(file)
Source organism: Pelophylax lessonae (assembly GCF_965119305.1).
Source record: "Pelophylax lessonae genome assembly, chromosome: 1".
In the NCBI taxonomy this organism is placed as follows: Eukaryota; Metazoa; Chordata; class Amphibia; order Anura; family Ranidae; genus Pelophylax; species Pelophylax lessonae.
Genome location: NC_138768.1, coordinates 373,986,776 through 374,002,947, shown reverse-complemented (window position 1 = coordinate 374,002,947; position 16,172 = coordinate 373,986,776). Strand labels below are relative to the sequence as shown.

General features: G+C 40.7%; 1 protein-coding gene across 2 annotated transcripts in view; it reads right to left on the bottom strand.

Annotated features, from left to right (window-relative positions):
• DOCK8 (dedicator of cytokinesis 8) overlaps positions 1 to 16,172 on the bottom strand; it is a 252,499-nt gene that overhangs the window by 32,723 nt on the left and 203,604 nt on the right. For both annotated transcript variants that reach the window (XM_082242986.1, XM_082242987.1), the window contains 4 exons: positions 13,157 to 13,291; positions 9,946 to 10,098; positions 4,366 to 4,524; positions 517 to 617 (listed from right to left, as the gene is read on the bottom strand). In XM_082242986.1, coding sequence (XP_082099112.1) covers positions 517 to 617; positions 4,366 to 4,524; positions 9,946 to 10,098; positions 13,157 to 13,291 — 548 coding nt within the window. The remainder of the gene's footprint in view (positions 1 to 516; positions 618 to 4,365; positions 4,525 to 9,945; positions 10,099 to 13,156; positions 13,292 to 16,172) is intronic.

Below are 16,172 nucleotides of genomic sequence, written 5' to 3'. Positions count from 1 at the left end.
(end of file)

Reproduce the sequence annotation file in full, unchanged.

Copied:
Source organism: Pelophylax lessonae (assembly GCF_965119305.1).
Source record: "Pelophylax lessonae genome assembly, chromosome: 1".
In the NCBI taxonomy this organism is placed as follows: Eukaryota; Metazoa; Chordata; class Amphibia; order Anura; family Ranidae; genus Pelophylax; species Pelophylax lessonae.
Genome location: NC_138768.1, coordinates 373,986,776 through 374,002,947, shown reverse-complemented (window position 1 = coordinate 374,002,947; position 16,172 = coordinate 373,986,776). Strand labels below are relative to the sequence as shown.

General features: G+C 40.7%; 1 protein-coding gene across 2 annotated transcripts in view; it reads right to left on the bottom strand.

Annotated features, from left to right (window-relative positions):
• DOCK8 (dedicator of cytokinesis 8) overlaps positions 1 to 16,172 on the bottom strand; it is a 252,499-nt gene that overhangs the window by 32,723 nt on the left and 203,604 nt on the right. For both annotated transcript variants that reach the window (XM_082242986.1, XM_082242987.1), the window contains 4 exons: positions 13,157 to 13,291; positions 9,946 to 10,098; positions 4,366 to 4,524; positions 517 to 617 (listed from right to left, as the gene is read on the bottom strand). In XM_082242986.1, coding sequence (XP_082099112.1) covers positions 517 to 617; positions 4,366 to 4,524; positions 9,946 to 10,098; positions 13,157 to 13,291 — 548 coding nt within the window. The remainder of the gene's footprint in view (positions 1 to 516; positions 618 to 4,365; positions 4,525 to 9,945; positions 10,099 to 13,156; positions 13,292 to 16,172) is intronic.

Below are 16,172 nucleotides of genomic sequence, written 5' to 3'. Positions count from 1 at the left end.